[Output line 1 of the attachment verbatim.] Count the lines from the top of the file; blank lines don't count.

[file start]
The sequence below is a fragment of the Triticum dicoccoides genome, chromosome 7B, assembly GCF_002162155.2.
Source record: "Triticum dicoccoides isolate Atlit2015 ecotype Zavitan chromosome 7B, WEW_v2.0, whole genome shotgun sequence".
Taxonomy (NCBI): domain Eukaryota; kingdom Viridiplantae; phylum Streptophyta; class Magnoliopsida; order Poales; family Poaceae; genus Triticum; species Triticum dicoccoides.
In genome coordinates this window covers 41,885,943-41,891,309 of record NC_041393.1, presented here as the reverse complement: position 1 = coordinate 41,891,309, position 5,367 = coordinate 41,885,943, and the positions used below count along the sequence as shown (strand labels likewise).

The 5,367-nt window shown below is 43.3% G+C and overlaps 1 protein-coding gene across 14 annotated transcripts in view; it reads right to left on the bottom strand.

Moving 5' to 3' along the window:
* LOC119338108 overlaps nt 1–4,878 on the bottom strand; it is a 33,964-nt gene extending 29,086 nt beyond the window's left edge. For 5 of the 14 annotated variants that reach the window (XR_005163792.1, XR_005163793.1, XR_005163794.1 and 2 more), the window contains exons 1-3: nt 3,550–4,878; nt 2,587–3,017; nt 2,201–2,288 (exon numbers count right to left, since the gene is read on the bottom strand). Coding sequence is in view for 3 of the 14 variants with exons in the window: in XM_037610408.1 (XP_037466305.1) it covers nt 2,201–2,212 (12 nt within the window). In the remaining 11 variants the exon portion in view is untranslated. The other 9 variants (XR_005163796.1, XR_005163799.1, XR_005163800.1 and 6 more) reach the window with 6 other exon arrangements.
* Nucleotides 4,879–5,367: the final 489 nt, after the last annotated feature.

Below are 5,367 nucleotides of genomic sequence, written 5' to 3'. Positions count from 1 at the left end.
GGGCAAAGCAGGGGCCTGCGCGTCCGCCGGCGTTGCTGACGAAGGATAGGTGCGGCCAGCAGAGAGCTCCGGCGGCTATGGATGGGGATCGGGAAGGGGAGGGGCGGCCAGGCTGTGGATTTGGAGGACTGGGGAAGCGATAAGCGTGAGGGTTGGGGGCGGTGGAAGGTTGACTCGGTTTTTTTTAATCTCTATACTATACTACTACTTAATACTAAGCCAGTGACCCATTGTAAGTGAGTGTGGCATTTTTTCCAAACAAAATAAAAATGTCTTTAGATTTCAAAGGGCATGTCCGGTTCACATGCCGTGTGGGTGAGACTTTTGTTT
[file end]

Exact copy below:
The sequence below is a fragment of the Triticum dicoccoides genome, chromosome 7B, assembly GCF_002162155.2.